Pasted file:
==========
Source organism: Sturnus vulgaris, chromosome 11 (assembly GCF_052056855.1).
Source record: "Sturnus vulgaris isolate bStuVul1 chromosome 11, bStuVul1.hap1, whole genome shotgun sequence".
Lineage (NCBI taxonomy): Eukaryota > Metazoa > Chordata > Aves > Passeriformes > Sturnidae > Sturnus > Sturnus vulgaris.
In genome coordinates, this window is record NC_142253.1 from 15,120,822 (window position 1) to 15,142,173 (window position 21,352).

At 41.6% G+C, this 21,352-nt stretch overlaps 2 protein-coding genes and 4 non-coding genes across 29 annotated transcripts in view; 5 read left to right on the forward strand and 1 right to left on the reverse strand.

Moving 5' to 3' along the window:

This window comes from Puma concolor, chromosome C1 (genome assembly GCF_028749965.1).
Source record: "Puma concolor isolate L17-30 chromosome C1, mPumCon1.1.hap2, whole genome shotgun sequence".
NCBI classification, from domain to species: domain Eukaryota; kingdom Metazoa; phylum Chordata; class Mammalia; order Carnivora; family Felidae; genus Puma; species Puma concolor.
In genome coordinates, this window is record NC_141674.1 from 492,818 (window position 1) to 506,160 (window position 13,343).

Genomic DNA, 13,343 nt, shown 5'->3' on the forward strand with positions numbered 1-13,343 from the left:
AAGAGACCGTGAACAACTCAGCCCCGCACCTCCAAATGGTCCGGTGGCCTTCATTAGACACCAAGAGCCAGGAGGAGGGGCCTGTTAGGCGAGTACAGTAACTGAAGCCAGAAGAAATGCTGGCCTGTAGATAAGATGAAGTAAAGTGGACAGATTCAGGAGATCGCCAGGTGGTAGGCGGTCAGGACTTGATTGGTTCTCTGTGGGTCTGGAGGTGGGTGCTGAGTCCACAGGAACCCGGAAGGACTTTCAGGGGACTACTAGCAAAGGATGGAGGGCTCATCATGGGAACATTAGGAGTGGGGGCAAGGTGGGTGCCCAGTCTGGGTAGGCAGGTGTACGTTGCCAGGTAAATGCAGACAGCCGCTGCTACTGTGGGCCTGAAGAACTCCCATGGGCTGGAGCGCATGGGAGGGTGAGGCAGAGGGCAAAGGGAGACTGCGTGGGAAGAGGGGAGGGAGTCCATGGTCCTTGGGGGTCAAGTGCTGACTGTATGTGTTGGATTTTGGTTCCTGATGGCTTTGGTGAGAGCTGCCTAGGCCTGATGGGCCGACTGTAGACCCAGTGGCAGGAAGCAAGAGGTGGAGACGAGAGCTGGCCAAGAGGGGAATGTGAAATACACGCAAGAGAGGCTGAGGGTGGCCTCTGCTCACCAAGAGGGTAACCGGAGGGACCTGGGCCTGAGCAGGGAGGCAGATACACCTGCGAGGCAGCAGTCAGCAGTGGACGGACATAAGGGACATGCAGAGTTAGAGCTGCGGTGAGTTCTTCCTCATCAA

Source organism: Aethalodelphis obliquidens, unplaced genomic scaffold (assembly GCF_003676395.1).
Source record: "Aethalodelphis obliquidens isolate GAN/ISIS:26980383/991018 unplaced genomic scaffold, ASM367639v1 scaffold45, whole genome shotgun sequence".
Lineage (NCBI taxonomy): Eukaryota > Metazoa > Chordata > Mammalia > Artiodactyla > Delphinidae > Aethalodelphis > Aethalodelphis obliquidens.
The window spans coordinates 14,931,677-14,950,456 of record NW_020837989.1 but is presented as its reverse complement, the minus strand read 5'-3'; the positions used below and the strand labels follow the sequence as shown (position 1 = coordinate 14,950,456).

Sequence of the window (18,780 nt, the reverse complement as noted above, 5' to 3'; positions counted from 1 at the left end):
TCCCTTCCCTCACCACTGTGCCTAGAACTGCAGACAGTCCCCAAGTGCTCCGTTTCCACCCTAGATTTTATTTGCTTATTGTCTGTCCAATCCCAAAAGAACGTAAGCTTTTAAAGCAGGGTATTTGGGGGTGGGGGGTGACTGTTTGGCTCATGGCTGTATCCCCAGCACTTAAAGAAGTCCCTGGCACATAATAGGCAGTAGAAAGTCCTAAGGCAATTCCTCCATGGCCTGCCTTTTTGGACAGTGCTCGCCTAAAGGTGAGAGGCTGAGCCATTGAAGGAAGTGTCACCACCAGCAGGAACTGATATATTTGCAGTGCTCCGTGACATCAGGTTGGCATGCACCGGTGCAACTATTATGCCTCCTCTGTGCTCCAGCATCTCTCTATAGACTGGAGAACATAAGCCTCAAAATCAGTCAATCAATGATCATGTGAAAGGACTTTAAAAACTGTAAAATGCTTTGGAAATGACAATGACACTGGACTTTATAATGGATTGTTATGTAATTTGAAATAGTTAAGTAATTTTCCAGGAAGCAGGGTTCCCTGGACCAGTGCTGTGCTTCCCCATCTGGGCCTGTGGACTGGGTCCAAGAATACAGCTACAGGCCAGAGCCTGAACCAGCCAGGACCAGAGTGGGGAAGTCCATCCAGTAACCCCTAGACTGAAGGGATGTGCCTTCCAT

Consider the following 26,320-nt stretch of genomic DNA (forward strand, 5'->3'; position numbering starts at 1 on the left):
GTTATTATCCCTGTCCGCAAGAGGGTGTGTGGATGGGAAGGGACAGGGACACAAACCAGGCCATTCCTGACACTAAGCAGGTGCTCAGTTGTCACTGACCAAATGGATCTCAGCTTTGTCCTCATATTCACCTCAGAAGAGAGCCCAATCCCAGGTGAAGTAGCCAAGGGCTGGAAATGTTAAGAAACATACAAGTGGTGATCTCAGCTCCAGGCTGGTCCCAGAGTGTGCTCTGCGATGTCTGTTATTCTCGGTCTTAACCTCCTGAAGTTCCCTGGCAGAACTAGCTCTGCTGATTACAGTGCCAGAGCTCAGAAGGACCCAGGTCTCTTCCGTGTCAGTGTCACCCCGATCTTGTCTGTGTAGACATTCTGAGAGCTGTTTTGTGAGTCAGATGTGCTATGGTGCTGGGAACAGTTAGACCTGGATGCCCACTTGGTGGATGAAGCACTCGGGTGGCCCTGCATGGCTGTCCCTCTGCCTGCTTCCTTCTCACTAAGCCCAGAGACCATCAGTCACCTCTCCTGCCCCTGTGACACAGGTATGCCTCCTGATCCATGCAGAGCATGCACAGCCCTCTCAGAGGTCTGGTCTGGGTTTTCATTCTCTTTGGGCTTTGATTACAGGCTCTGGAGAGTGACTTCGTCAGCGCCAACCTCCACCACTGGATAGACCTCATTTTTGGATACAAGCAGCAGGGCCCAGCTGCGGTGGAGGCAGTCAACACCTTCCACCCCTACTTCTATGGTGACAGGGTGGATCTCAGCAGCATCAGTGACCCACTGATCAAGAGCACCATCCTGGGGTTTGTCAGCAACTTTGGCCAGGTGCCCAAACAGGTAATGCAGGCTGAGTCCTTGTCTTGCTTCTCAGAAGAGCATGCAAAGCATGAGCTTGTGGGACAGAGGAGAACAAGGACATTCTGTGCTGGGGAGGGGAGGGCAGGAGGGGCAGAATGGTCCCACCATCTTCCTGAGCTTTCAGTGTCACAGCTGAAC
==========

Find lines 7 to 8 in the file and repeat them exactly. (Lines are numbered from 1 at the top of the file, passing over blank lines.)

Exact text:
This window comes from Puma concolor, chromosome C1 (genome assembly GCF_028749965.1).
Source record: "Puma concolor isolate L17-30 chromosome C1, mPumCon1.1.hap2, whole genome shotgun sequence".